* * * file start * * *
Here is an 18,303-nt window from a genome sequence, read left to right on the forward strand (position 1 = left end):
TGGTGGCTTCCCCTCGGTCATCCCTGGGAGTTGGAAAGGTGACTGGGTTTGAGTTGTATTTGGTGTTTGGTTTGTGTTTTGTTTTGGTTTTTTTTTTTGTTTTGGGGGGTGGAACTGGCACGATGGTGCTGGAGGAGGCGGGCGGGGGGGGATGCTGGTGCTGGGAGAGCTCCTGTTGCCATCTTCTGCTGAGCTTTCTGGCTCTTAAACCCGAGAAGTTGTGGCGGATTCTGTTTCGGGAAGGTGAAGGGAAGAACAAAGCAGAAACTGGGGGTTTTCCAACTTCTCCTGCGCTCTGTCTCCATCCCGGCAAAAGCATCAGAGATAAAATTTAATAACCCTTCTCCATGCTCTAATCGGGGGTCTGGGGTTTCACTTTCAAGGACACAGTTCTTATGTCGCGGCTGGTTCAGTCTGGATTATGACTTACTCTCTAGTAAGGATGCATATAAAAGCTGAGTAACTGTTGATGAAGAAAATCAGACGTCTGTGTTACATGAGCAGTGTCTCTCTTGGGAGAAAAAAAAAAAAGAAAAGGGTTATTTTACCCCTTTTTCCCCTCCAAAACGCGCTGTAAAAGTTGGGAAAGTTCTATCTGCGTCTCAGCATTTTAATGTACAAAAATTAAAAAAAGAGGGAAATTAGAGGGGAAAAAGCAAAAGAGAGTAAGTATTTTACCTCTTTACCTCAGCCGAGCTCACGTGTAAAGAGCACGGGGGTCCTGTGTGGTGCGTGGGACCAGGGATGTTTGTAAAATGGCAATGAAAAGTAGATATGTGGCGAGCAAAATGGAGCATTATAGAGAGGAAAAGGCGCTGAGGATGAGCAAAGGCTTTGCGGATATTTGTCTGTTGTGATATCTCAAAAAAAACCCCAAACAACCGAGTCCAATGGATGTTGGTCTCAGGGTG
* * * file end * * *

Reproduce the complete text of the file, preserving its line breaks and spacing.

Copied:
Here is an 18,303-nt window from a genome sequence, read left to right on the forward strand (position 1 = left end):
TGGTGGCTTCCCCTCGGTCATCCCTGGGAGTTGGAAAGGTGACTGGGTTTGAGTTGTATTTGGTGTTTGGTTTGTGTTTTGTTTTGGTTTTTTTTTTTGTTTTGGGGGGTGGAACTGGCACGATGGTGCTGGAGGAGGCGGGCGGGGGGGGATGCTGGTGCTGGGAGAGCTCCTGTTGCCATCTTCTGCTGAGCTTTCTGGCTCTTAAACCCGAGAAGTTGTGGCGGATTCTGTTTCGGGAAGGTGAAGGGAAGAACAAAGCAGAAACTGGGGGTTTTCCAACTTCTCCTGCGCTCTGTCTCCATCCCGGCAAAAGCATCAGAGATAAAATTTAATAACCCTTCTCCATGCTCTAATCGGGGGTCTGGGGTTTCACTTTCAAGGACACAGTTCTTATGTCGCGGCTGGTTCAGTCTGGATTATGACTTACTCTCTAGTAAGGATGCATATAAAAGCTGAGTAACTGTTGATGAAGAAAATCAGACGTCTGTGTTACATGAGCAGTGTCTCTCTTGGGAGAAAAAAAAAAAAGAAAAGGGTTATTTTACCCCTTTTTCCCCTCCAAAACGCGCTGTAAAAGTTGGGAAAGTTCTATCTGCGTCTCAGCATTTTAATGTACAAAAATTAAAAAAAGAGGGAAATTAGAGGGGAAAAAGCAAAAGAGAGTAAGTATTTTACCTCTTTACCTCAGCCGAGCTCACGTGTAAAGAGCACGGGGGTCCTGTGTGGTGCGTGGGACCAGGGATGTTTGTAAAATGGCAATGAAAAGTAGATATGTGGCGAGCAAAATGGAGCATTATAGAGAGGAAAAGGCGCTGAGGATGAGCAAAGGCTTTGCGGATATTTGTCTGTTGTGATATCTCAAAAAAAACCCCAAACAACCGAGTCCAATGGATGTTGGTCTCAGGGTG